I left Indianapolis for New York City. Flying home for holidays, I never thought I could live here again. A nice place to grow up, Indianapolis gave me those wholesome Midwestern manners, recalled whenever a New Yorker asked, "You're not from here, are you? You're just too nice."
Indianapolis also gave me a successful career start, circa 1982. My partners and I later sold an OfficePlus location to a group in Manhattan in 1997. They invited me to move and create an international company-and a thrilling phase of life began.
What first was intimidating soon became intimate. "New York City is just a bunch of neighborhoods," a friend assured me.
Yes, every square block was a neighborhood unto itself. My dry cleaner, pharmacist, coffee shop "barista," Italian trattoria waiter, shoe-repair guy and tailor knew me and greeted me. And everything could be delivered, from prescription refills to shoes. "Do you live in the neighborhood?" I was asked on my first shopping Saturday. Later, refreshed from walking in Central Park, I found my treasures with the doorman. Oh yes, I belong here.
There was so much about the city that dazzled. The parade of people from every corner of the world, glittering windows of Madison Avenue, the grandeur of the Metropolitan Opera, provocative theater one can't experience anywhere else.
But I was getting tired, the kind of tired that doesn't depart after a week of spa treatments. With another messy merger approaching and an obligatory move to Dallas, I told the CEO, "My hair isn't big enough to live in Dallas." I said I was taking a sabbatical.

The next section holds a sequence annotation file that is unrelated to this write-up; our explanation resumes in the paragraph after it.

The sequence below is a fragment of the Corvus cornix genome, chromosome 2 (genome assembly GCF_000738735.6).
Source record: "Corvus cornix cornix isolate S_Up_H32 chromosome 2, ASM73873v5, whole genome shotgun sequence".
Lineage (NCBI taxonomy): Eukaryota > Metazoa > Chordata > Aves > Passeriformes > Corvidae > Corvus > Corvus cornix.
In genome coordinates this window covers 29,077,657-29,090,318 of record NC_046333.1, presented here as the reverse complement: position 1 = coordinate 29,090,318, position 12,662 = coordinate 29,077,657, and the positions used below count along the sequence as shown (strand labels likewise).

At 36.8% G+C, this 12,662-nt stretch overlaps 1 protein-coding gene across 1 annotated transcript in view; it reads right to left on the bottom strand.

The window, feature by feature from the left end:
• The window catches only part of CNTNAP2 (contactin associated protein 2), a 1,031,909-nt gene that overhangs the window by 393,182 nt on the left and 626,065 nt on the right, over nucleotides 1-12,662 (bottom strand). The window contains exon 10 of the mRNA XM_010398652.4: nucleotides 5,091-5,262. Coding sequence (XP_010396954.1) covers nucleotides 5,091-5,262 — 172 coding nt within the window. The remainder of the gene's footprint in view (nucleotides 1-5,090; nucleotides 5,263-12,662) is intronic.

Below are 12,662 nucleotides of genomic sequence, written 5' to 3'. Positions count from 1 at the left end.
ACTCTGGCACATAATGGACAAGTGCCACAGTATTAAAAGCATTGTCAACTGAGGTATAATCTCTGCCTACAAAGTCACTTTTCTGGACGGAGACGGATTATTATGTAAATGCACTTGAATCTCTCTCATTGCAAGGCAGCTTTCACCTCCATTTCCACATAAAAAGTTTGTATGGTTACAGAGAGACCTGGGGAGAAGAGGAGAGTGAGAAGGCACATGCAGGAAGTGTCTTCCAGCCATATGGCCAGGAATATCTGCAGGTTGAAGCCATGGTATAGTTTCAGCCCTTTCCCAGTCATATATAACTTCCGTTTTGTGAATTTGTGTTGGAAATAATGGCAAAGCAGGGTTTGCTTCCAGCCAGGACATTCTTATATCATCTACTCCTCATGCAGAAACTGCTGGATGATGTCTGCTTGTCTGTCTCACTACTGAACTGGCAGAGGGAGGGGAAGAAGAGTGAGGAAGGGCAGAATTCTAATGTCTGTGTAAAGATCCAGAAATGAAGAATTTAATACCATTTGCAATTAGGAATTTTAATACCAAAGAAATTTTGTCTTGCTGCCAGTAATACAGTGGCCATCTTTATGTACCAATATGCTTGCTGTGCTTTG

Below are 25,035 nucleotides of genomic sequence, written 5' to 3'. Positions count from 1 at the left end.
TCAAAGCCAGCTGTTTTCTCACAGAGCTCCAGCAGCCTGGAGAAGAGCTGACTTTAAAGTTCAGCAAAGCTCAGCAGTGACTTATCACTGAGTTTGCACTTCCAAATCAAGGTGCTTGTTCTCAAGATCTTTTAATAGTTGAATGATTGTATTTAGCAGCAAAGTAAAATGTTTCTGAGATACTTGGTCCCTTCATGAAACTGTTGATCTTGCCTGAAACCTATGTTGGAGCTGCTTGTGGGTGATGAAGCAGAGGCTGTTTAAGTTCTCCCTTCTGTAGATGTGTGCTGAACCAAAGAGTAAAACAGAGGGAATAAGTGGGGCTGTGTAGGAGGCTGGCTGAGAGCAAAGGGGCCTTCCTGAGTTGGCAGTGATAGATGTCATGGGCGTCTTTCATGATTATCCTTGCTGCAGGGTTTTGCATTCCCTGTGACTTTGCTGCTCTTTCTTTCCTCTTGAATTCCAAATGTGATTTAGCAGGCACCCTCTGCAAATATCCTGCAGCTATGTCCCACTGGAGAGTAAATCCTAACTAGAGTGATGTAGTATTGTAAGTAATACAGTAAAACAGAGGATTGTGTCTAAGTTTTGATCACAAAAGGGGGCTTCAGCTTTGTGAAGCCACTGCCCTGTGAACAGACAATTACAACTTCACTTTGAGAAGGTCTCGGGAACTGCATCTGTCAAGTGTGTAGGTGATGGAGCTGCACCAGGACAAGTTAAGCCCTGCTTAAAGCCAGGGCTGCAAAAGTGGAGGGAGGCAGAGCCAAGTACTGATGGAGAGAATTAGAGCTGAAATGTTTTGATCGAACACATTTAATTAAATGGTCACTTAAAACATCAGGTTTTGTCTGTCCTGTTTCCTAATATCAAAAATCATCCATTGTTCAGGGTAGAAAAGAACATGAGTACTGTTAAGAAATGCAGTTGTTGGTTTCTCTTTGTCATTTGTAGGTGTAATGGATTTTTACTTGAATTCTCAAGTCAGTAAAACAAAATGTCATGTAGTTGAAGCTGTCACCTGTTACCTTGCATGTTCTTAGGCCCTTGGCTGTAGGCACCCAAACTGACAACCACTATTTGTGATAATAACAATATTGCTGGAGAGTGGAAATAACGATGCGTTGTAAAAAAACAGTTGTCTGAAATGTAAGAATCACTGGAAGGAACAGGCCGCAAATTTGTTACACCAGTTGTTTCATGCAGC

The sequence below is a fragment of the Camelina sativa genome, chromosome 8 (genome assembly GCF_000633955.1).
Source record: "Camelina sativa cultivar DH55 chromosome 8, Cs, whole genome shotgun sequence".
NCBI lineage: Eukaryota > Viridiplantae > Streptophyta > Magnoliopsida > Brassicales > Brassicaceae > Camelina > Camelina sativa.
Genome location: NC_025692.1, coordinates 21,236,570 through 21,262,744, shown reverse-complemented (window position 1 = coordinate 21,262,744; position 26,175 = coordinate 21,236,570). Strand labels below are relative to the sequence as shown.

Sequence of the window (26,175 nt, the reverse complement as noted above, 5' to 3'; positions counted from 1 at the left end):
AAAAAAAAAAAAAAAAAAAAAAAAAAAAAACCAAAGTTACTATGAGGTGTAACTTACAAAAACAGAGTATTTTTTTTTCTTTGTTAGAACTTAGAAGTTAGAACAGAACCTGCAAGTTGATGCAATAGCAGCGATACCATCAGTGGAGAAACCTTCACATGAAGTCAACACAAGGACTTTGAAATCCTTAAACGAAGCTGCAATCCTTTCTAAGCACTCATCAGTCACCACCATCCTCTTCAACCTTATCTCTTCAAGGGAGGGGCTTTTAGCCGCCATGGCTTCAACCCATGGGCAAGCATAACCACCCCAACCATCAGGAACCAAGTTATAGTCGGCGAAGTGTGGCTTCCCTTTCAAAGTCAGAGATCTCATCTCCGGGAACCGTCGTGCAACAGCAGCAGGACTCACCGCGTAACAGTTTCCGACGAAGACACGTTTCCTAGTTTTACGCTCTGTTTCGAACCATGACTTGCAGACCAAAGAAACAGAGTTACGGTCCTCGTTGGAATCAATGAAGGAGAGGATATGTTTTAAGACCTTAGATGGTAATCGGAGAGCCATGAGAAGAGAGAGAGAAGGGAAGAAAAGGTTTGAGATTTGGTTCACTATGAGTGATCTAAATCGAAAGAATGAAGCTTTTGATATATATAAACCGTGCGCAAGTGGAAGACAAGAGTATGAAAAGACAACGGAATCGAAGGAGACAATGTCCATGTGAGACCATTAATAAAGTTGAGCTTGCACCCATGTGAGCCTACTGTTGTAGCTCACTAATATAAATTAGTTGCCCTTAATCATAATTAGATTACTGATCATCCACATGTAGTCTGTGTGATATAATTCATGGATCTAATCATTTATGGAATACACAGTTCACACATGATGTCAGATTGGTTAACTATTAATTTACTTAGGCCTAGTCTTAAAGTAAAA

I bought a one-way ticket to Italy, renting a villa near Florence. I lived there almost six months. I wrote a book, which was published in 2005. A nationwide tour ensued, and the place that kept calling was Indianapolis.
I held the book-release party at the Columbia Club, where my grandfather, Otto Faenzi, was chef for 35 years.
Indiana organizations were generous in their support due in large measure to equally generous people who opened doors for me. So I started spending more time here.
I saw inspiring theater at Civic, Theatre on the Square and the Phoenix. Indianapolis Opera's production of "Madama Butterfly" was superb, better by far than the one I saw at the Met. I fell in love with the neighborhood around Massachusetts Avenue. I frequented independent restaurants like R Bistro, The City Cafe and 14 West. I was delighted to find the radio program on WICR-FM 88.7, "Too Many Cooks!" which promotes local cuisine. This was not the Indianapolis I thought I knew.
I moved into a condo that once was space in a warehouse, telling my New York friends I found my SoHo loft, only it didn't cost $5 million. My urban spirit fills when I walk down Mass Ave for a cup of coffee. I am now greeted by Amy, the florist, the Tegardens of Nestle Inn, Rick at the local video store and those wonderful people who run Global Gifts. I'm not in a hurry to buy a car, although I do find myself wishing mass transit was "at the ready."
The downtown renaissance plays out in front of me every day. City Market, where I remember visiting Italian vendors with my grandmother, promises to bring the past to a new generation. The Indianapolis Cultural Trail will unite neighborhoods and get people out of their cars.
I will always be grateful for what New York gave me and I'll go back for a fix occasionally. But I want to live and work here, make a difference here.
Marcel Proust said, "The voyage of discovery is not in seeking new landscapes, but in having new eyes."
I have discovered Indianapolis, really for the first time in my life, and I like what I see. Oh yes, I belong here.
Faenzi is the author of "The Stonecutter's Aria." She is a commercial real estate broker and motivational speaker, and runs a consulting firm specializing in cultivating leadership and creative potential for women. She may be contacted at firstname.lastname@example.org.